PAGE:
moved that Bill C-291, An Act to amend the Criminal Code and to make consequential amendments to other Acts (child sexual abuse material), be read the second time and referred to a committee.
Madam Speaker, it is an honour to rise today in the House of Commons to speak to my private member’s bill, Bill C-291, an act to amend the Criminal Code and to make consequential amendments to other acts.
At the outset, I would like to express my thanks to the hon. member for Kamloops—Thompson—Cariboo, who was central to the conception and drafting of this bill. The hon. member's years of experience as a Crown prosecutor have afforded him insights into how Canada’s laws and legislation in some instances are not necessarily as succinct as they should be and where changes could be made to improve them. Not all MPs have a chance to introduce and debate their private member's bill, so I was certainly happy to work with the member for Kamloops—Thompson—Cariboo to achieve this. The hon member's experience also afforded him insight into how the House and our colleagues in the upper chamber can strengthen our federal statutes. I thank the member for his work on this bill and other proposals that seek to enhance the protection of Canadians, especially children.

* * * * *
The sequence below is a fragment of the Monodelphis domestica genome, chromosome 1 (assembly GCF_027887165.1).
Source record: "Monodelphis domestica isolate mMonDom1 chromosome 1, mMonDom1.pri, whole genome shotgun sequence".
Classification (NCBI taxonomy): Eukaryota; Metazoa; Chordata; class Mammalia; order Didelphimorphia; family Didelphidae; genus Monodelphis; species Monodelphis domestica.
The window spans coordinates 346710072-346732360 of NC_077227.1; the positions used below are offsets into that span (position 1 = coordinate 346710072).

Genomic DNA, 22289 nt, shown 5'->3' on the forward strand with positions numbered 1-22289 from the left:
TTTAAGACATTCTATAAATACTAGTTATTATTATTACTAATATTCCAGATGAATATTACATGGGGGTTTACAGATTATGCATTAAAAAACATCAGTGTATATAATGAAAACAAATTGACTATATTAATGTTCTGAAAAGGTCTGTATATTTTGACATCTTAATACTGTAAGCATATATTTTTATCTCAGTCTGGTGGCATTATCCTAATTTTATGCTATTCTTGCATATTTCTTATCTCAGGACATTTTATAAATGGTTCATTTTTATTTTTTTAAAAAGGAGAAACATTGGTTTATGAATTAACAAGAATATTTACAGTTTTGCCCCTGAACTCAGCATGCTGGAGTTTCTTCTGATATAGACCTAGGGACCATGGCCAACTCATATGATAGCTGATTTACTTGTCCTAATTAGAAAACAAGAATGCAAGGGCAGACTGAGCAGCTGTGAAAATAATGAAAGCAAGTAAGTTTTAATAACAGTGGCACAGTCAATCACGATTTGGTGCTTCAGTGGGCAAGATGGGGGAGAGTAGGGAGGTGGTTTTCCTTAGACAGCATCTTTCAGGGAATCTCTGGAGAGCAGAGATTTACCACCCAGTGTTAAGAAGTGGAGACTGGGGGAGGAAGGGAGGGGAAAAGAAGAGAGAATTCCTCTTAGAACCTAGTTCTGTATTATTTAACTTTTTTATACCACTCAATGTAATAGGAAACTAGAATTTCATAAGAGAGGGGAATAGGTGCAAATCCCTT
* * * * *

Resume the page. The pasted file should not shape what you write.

The Criminal Code of Canada contains many elements, including essential elements that define, prohibit, deter and penalize criminal activities. Bill C-291 does not propose amendments to definitions, prohibitions or penalties. It clearly and succinctly proposes to change the term “child pornography” to “child sexual abuse material”.
Some members in the House or Canadians watching this debate may wonder what the motive or value of Bill C-291’s proposals are. This is a question that I believe all legislative proposals should be subject to, and I will endeavour to answer this question.